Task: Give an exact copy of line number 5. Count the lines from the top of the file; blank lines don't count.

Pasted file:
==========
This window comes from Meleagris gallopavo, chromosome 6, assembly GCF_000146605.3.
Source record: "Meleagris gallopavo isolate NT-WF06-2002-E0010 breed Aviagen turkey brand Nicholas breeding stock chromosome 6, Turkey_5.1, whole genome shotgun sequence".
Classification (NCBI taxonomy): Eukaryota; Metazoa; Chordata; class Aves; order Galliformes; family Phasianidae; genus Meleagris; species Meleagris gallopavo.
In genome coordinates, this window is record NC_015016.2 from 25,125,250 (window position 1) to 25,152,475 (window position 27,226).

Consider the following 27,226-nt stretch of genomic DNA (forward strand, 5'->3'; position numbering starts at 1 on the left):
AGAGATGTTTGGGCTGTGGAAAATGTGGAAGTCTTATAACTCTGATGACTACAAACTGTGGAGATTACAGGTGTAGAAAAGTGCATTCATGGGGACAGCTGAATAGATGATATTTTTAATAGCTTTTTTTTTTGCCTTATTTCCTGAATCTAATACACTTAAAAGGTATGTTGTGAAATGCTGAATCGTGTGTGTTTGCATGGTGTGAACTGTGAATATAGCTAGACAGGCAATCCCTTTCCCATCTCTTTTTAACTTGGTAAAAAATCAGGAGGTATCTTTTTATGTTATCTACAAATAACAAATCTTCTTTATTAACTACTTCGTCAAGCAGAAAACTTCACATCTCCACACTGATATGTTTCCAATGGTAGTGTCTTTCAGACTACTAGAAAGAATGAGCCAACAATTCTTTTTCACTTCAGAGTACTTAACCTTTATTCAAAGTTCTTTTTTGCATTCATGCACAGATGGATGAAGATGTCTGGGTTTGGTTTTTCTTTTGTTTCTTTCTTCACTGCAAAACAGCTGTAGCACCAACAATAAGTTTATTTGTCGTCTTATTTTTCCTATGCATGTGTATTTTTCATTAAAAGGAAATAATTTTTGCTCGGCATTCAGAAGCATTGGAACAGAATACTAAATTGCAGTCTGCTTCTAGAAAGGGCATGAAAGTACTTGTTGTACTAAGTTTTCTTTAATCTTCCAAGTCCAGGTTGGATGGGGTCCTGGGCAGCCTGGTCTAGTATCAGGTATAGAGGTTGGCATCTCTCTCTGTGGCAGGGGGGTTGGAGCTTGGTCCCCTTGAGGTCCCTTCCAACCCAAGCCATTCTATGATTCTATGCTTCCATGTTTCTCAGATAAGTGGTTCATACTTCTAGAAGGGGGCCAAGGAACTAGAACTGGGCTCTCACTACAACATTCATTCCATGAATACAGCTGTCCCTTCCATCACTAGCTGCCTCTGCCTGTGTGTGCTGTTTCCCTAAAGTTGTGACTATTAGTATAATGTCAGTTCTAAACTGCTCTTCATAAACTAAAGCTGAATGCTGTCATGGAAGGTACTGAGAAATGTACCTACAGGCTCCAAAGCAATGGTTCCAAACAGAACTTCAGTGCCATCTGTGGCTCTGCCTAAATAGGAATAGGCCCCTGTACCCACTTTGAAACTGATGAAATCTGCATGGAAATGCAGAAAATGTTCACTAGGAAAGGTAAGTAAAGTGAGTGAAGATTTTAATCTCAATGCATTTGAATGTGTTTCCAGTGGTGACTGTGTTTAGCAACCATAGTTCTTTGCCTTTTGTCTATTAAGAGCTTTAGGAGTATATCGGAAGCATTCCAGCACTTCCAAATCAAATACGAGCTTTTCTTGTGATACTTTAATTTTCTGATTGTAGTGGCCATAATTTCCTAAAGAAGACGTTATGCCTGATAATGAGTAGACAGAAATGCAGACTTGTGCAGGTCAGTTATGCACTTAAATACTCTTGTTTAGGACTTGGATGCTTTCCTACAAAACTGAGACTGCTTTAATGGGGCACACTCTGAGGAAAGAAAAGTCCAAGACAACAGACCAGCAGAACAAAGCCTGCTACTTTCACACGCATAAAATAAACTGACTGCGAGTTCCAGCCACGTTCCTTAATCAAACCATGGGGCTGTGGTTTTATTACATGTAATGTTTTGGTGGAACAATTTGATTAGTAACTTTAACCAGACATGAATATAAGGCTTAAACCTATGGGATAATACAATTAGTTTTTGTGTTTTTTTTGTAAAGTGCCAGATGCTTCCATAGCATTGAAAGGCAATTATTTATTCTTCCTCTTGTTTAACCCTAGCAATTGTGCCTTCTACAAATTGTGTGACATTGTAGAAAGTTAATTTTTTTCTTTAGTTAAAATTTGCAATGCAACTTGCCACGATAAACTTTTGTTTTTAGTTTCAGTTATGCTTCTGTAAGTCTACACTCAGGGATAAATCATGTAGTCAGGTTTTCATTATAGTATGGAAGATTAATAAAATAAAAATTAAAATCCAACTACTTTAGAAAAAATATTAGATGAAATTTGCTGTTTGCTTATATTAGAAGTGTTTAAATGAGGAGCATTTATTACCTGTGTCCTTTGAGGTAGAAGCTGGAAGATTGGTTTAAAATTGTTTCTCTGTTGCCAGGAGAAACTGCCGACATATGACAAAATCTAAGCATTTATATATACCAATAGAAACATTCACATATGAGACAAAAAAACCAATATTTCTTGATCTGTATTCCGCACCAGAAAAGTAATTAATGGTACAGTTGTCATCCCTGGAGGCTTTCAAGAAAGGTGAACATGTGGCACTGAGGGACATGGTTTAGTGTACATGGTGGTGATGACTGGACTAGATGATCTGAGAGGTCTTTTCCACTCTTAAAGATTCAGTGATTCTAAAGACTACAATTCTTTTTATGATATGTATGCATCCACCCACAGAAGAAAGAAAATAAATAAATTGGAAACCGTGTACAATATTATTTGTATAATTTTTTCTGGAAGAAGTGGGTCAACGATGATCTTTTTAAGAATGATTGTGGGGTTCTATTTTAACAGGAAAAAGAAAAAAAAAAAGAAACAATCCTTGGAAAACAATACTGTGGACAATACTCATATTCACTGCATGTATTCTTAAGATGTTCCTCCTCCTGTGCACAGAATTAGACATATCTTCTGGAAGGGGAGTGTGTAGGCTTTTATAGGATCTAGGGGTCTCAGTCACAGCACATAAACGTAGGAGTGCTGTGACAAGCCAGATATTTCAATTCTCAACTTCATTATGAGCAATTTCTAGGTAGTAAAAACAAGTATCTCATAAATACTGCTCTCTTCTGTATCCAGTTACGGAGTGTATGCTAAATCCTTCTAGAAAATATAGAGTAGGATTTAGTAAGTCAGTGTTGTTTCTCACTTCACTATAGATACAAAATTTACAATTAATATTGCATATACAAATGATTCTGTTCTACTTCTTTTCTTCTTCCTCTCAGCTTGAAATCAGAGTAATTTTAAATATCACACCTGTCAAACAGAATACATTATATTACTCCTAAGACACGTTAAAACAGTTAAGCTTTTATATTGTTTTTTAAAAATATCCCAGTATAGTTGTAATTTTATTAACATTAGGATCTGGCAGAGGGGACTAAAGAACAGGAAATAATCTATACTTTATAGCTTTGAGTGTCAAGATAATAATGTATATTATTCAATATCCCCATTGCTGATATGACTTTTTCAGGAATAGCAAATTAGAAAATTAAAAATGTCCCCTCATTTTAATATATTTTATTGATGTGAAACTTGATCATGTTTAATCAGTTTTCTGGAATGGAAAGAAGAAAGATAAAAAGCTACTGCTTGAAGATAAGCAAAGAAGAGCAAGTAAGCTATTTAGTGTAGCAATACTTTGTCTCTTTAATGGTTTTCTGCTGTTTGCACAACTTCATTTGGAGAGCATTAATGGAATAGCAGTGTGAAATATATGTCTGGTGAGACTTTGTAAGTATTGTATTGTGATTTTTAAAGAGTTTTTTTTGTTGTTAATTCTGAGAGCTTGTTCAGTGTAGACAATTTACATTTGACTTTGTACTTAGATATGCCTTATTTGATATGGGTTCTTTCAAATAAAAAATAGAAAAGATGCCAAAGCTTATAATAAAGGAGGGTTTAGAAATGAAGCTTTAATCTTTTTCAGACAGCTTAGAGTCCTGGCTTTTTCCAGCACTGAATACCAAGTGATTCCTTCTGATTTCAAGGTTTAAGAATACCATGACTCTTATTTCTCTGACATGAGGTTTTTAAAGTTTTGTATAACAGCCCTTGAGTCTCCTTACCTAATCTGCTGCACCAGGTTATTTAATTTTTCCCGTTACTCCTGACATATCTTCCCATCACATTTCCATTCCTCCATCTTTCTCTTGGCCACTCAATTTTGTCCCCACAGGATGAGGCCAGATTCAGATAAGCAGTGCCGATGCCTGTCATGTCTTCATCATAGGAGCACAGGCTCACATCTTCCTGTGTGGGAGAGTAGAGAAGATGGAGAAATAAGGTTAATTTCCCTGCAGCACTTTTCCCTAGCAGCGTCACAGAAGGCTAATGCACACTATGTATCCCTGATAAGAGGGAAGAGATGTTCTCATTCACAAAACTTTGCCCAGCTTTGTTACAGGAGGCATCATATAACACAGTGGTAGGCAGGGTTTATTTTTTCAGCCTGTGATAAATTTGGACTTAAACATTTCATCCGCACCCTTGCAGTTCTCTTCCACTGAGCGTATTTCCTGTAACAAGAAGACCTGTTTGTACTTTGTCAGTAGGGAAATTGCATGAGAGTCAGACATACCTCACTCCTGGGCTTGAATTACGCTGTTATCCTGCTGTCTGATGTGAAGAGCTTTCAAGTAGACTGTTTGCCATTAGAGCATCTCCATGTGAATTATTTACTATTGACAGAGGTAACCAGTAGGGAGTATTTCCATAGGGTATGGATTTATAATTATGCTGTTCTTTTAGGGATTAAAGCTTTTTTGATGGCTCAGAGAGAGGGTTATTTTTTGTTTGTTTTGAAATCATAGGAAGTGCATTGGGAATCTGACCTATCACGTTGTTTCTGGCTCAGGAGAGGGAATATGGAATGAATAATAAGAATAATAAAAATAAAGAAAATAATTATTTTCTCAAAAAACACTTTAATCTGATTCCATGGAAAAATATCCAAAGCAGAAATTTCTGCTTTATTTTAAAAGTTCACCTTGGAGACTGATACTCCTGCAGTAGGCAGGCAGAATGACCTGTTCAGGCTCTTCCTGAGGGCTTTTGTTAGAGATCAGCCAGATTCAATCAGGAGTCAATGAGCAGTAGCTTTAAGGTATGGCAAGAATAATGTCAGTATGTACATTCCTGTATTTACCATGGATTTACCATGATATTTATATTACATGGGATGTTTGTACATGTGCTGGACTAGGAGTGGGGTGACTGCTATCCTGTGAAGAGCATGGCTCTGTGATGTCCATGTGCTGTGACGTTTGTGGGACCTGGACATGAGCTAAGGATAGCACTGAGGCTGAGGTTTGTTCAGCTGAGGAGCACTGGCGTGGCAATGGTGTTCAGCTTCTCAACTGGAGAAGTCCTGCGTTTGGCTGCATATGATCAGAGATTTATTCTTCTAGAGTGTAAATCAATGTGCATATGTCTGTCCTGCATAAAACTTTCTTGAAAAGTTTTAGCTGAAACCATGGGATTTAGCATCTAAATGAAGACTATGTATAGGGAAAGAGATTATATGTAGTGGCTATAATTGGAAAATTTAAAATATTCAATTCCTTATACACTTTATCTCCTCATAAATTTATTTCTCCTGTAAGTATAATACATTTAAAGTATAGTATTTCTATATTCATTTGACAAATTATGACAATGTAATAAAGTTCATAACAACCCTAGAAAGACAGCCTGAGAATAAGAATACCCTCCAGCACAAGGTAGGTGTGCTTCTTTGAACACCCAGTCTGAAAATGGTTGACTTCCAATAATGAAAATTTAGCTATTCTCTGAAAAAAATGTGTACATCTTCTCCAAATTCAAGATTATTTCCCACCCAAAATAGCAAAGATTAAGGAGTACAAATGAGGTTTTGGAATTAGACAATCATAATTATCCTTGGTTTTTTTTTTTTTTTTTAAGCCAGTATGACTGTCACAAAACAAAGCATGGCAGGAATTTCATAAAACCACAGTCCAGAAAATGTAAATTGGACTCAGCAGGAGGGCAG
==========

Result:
Consider the following 27,226-nt stretch of genomic DNA (forward strand, 5'->3'; position numbering starts at 1 on the left):